On Monday August 10, hurricane-force winds tore through Iowa without warning, flattening crops, destroying buildings, knocking out power, and causing an estimated 4 billion dollars of damage.
The storm was a derecho, which is the name given by Gustavus Hinrichs in 1888 to a "violently progressing mass of cold air, moving destructively onward in slightly diverging straight lines". Derecho is Spanish for direct or straight, in contrast to tornado, which is a hybrid of the Spanish words tornar (to turn) and tronada (thunderstorm), allegedly.
Initial media reports estimated that the storm damaged 14 million acres of Iowa cropland. Satellite imagery suggests that the winds damaged about 6 million acres of corn and soybeans (circled below), which is about a quarter of Iowa acreage and 3.6% of projected national acreage.
So, how much corn and soybeans were lost and how much were prices affected? Event studies of this type have been a frequent topic of my research, including the effects on corn markets of an unapproved genetically-modified variety, ethanol policy, reduced pollution, and rail congestion.
By my rough calculations (detailed below), the derecho appears to have reduced Iowa corn production by 5-10% with a corresponding price impact of 1.4-2.8%. It reduced Iowa soybean production by 5-8% with a corresponding price impact of 0.6-1.0%. Corn and soybean prices have increased by 12% since August 10, so the derecho is only a small factor in this increase. Hot and dry weather has been more important in aggregate.
At current prices, these effects correspond to a loss in value between $775m and $1.4b. Because most of these crops were insured through the federal crop insurance program, this loss will be shared by taxpayers and insurance companies.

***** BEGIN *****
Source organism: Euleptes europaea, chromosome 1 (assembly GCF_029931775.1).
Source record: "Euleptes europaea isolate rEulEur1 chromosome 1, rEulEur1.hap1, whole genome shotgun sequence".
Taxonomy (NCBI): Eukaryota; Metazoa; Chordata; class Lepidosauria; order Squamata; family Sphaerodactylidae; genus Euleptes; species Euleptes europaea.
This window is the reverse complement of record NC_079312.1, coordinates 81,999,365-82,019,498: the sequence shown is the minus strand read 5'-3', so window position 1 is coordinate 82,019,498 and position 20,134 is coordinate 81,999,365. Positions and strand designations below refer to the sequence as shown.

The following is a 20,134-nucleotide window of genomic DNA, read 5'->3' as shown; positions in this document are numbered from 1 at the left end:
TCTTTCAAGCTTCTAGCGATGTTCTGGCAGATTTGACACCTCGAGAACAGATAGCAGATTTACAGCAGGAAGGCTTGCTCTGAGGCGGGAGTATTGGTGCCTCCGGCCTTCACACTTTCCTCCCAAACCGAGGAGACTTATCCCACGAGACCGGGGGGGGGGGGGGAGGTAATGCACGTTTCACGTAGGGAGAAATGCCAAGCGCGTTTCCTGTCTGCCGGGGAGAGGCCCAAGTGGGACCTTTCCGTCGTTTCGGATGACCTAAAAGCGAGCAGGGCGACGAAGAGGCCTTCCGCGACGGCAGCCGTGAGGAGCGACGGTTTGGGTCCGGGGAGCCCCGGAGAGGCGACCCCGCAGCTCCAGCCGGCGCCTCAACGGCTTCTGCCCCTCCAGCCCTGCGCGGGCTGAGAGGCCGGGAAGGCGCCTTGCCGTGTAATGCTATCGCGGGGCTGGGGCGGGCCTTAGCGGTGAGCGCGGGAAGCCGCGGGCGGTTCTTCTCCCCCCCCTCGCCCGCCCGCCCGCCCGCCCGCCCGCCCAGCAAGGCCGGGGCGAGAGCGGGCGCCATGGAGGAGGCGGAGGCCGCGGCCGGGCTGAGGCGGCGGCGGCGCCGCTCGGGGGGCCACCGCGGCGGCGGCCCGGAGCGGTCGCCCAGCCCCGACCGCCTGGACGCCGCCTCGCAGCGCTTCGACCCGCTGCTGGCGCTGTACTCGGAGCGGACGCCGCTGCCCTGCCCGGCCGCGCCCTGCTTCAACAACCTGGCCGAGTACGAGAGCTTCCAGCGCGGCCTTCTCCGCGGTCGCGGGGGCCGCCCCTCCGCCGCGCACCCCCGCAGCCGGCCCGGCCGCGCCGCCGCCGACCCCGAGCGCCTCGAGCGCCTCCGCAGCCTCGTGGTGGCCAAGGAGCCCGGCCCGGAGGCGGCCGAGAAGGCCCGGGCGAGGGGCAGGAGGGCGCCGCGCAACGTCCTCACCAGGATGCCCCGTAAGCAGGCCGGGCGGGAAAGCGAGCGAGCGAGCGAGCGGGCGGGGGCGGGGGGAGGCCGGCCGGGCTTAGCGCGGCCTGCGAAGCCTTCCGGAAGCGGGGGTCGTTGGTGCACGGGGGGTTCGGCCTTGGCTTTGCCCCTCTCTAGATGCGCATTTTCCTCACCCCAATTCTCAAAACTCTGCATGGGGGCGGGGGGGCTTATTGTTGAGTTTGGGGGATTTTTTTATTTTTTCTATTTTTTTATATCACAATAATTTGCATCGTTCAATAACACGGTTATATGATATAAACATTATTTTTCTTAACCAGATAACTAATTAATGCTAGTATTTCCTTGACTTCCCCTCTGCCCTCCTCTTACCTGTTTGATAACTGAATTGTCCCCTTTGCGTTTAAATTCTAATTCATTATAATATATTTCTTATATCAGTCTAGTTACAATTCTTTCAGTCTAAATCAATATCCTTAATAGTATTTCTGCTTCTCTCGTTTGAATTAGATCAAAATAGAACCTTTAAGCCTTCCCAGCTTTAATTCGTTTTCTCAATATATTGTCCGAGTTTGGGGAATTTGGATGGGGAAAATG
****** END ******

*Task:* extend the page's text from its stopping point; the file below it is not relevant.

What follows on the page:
As with the California wildfires, the destruction of capital and the traumatic effects on people's lives are likely much larger than the effects on crops.
Details on Calculations
The graph below shows corn futures price for delivery in December; the two red lines denote 6am and 10pm on the day of the derecho. The price increased by 1.4% during this interval. Let's assume that the initial assessment of corn traders was that the derecho reduced supply by enough to raise the price 1.4%.
Announcements in the ensuing weeks have also caused price increases prices, including the USDA's WASDE projections, Pro Farmer's projections, USDA's crop conditions report, and relatively hot and dry weather. How much of these increases reflect the derecho?
Herein lies the challenge of event studies such as this. If we define a short window over which the event affects prices, then we have little risk of confounding the event with something else, but we may not allow enough time for its full effects to be incorporated. Make the window too wide and you confound other events with the event of interest.
In a paper I published in 2012 with Mike Adjemian, we estimated how much corn and soybean futures change when the USDA changes its production estimates We found that a 1% decline in expected corn production raises prices by 1.35% on average. The price response is larger when the markets are tight such as when inventories are low or during the ethanol boom.
So, the initial 1.4% price response suggests corn traders estimated a production loss of about 1.4/1.35 = 1%. Iowa produces about 20% of US corn, so a national 1% reduction implies 5% lower production in Iowa, equivalent to the loss of about 700,000 acres or about 140 million bushels.
The Pro Farmer crop tour survey, which occurred after the Derecho, estimated that Iowa corn yields would be 10.9% lower than what USDA projected using pre-derecho data. In other states, Pro Farmer projects 1% lower yield, so it seems reasonable to conclude that the derecho could have reduce Iowa corn production by as much as 10%, or about 280 million bushels.
Putting these numbers together, the derecho appears to have reduced Iowa corn production by 5-10% with a corresponding price impact of 1.4-2.8%. At the current price of $3.58, this corresponds to a loss of between $500m and $1b.
For soybeans, the story is similar. Post-harvest futures increased by 1% on the day of the derecho. My research with Mike Adjemian finds that a 1% decline in expected soybean production raises prices by 1% on average.
Iowa produces about 13% of US soybeans, so a national 1% reduction implies 7.7% lower production in Iowa, equivalent to the loss of about 750,000 acres or about 44 million bushels. Pro Farmer's soybean post-derecho yield projections came in about 5% below USDA's pre-derecho estimates, or about 29 million bushels.
Thus, the derecho appears to have reduced Iowa soybean production by 5-8% with a corresponding price impact of 0.6-1.0%. At the current price of $9.63, this corresponds to a loss of between $275m and $423m.